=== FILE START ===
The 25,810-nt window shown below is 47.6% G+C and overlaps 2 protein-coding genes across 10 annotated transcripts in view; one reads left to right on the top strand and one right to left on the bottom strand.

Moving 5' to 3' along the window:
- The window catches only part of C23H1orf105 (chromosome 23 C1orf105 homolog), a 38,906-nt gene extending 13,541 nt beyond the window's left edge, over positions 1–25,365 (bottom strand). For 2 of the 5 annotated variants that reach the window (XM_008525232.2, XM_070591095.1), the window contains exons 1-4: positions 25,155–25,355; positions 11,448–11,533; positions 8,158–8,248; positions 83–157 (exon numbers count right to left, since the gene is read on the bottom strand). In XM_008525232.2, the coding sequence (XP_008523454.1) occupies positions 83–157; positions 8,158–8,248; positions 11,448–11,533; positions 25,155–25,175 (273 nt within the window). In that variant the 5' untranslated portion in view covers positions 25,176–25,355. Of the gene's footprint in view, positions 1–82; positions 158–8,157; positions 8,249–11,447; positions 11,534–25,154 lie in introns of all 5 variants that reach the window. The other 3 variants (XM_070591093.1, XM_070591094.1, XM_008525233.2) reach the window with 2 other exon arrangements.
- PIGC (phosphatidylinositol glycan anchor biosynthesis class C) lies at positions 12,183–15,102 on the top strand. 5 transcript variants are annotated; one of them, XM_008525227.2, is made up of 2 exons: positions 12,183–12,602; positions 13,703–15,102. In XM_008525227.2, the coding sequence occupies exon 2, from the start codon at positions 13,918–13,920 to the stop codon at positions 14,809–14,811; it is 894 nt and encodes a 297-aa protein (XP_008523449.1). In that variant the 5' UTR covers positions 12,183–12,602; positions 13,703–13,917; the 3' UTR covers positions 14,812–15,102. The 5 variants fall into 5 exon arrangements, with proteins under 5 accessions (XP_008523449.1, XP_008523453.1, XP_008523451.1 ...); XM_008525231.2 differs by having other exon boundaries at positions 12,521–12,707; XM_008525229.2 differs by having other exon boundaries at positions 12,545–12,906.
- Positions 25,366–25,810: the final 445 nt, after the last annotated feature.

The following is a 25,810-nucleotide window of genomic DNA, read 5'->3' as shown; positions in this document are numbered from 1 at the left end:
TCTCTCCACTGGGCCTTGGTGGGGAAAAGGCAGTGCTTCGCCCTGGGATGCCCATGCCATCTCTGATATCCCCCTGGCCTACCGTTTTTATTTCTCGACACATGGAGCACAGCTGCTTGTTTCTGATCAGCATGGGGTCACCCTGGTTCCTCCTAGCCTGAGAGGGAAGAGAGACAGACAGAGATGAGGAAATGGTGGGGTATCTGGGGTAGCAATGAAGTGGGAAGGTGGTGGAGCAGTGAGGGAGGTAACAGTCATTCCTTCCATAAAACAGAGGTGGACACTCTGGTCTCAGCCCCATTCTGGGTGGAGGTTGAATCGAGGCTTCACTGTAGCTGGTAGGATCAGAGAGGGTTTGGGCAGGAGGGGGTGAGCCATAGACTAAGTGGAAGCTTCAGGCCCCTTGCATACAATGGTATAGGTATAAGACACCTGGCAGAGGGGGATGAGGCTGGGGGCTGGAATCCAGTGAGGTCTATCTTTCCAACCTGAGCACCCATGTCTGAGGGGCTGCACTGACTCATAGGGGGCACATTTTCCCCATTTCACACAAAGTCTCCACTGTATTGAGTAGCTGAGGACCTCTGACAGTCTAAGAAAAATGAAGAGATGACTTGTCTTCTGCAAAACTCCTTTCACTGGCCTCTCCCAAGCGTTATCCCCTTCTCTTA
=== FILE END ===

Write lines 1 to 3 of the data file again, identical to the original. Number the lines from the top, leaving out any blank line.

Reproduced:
The 25,810-nt window shown below is 47.6% G+C and overlaps 2 protein-coding genes across 10 annotated transcripts in view; one reads left to right on the top strand and one right to left on the bottom strand.

Moving 5' to 3' along the window:
- The window catches only part of C23H1orf105 (chromosome 23 C1orf105 homolog), a 38,906-nt gene extending 13,541 nt beyond the window's left edge, over positions 1–25,365 (bottom strand). For 2 of the 5 annotated variants that reach the window (XM_008525232.2, XM_070591095.1), the window contains exons 1-4: positions 25,155–25,355; positions 11,448–11,533; positions 8,158–8,248; positions 83–157 (exon numbers count right to left, since the gene is read on the bottom strand). In XM_008525232.2, the coding sequence (XP_008523454.1) occupies positions 83–157; positions 8,158–8,248; positions 11,448–11,533; positions 25,155–25,175 (273 nt within the window). In that variant the 5' untranslated portion in view covers positions 25,176–25,355. Of the gene's footprint in view, positions 1–82; positions 158–8,157; positions 8,249–11,447; positions 11,534–25,154 lie in introns of all 5 variants that reach the window. The other 3 variants (XM_070591093.1, XM_070591094.1, XM_008525233.2) reach the window with 2 other exon arrangements.